I planned only a sightseeing adventure to Mount Rushmore,
but we encountered a surprise adventure in:
The Black Hills of South Dakota
- When the Lakotas saw the darkness of the ponderosa pines covering the hills in this area, they described and named this place Paha Sapa, “hills that are black”.
- These Black Hills are a small isolated mountain range in the Great Plains of the US.
- At 7244 feet, Harney Peak is not only the tallest peak in the Black Hills but also in South Dakota. Harney Peak also holds the record for the highest peak east of the Rocky Mountains.
- The Black Hills of South Dakota encompass the:
- The Black Hills Forest Reserve was established in 1897. When the Forest Service was created in 1905,
this reserve became the Black Hills National Forest.
- This national forest covers 1.25 million acres in southwest South Dakota and northeast Wyoming.
- This expansive forest encompasses the Black Elk Wilderness. Wildernesses areas were created to be a place
“. . . where man himself is a visitor and does not remain”.
- Within the Black Elk Wilderness inside the Black Hills National Forest, you might get a chance to see bald eagles, bighorn sheep, black bears, coyote, elk, hawks, mountain goats, mule deer, peregrine falcons, pronghorn, and white-tailed deer.
- The Black Hills National Forest not only has a visitor center but also hiking trails, recreational lakes, and scenic byways.
- One scenic byway that passes through this national forest is the:
- This 68 mile-scenic byway located in the Black Hills of South Dakota was named in honor of Peter Norbeck.
- Peter Norbeck is the man who:
- created Custer State Park;
- passed the Migratory Bird Act of 1929;
- secured funding to continue the creating Mount Rushmore;
- designed and constructed Iron Mountain Road and Needles Highway;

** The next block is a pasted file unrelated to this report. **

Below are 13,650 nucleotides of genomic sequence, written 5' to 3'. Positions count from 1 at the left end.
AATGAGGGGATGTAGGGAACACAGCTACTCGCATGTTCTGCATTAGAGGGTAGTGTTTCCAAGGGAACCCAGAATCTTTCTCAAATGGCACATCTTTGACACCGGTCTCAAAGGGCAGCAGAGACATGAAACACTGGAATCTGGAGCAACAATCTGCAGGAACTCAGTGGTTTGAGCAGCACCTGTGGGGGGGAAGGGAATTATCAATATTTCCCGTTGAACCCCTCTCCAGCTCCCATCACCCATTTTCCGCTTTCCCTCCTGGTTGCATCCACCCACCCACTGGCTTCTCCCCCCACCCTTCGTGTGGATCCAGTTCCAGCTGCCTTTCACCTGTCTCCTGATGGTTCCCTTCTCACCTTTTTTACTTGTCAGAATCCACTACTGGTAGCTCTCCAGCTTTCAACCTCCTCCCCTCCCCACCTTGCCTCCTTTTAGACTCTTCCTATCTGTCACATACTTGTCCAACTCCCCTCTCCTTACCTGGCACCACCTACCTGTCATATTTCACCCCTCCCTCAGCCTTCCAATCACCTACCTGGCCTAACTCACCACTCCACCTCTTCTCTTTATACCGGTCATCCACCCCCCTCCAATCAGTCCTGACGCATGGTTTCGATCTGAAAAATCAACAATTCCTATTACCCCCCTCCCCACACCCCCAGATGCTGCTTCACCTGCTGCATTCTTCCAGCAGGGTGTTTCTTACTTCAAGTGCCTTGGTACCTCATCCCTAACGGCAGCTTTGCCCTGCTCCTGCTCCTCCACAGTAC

- helped establish the Grand Teton National Park;
- established Badlands National Monument (which is now a national park);
- and served South Dakota as its governor and a senator.
- Peter Norbeck was the man whose “conservation efforts rivaled those of President Theodore Roosevelt”.
- The Peter Norbeck Scenic Byway links the Black Hills National Forest, Mount Rushmore National Memorial, and Custer State Park.
- This national scenic byway is part of US 16. A part of US 16 is referred to as . . .
- This section of US 16 was designed and constructed by Peter Norbeck to be a “scenic, slow-speed road for tourists”.
- This famous scenic road is known for:
- sections of divided highways that are one-lane and narrow;
- one-lane tunnels that frame the president’s on Mount Rushmore;
- and pigtail bridges that bridge the gap of elevation changes in the Black Hills of South Dakota.
- The Iron Mountain Road is the road that some thought “couldn’t be built”, but Peter Norbeck thought differently.
Here’s a virtual ride from Keystone, SD to Mount Rushmore
- through the Black Hills National Forest
- along the Peter Norbeck Scenic Byway and the Iron Mountain Road.
- With a stop at the Norbeck Overlook.
On our way to Mount Rushmore on a Road Trip Adventure across the USA,
our family encountered a surprise adventure in the Black Hills of South Dakota.
What an encounter! What a surprise! What an adventure!
I hope you enjoyed your virtual ride.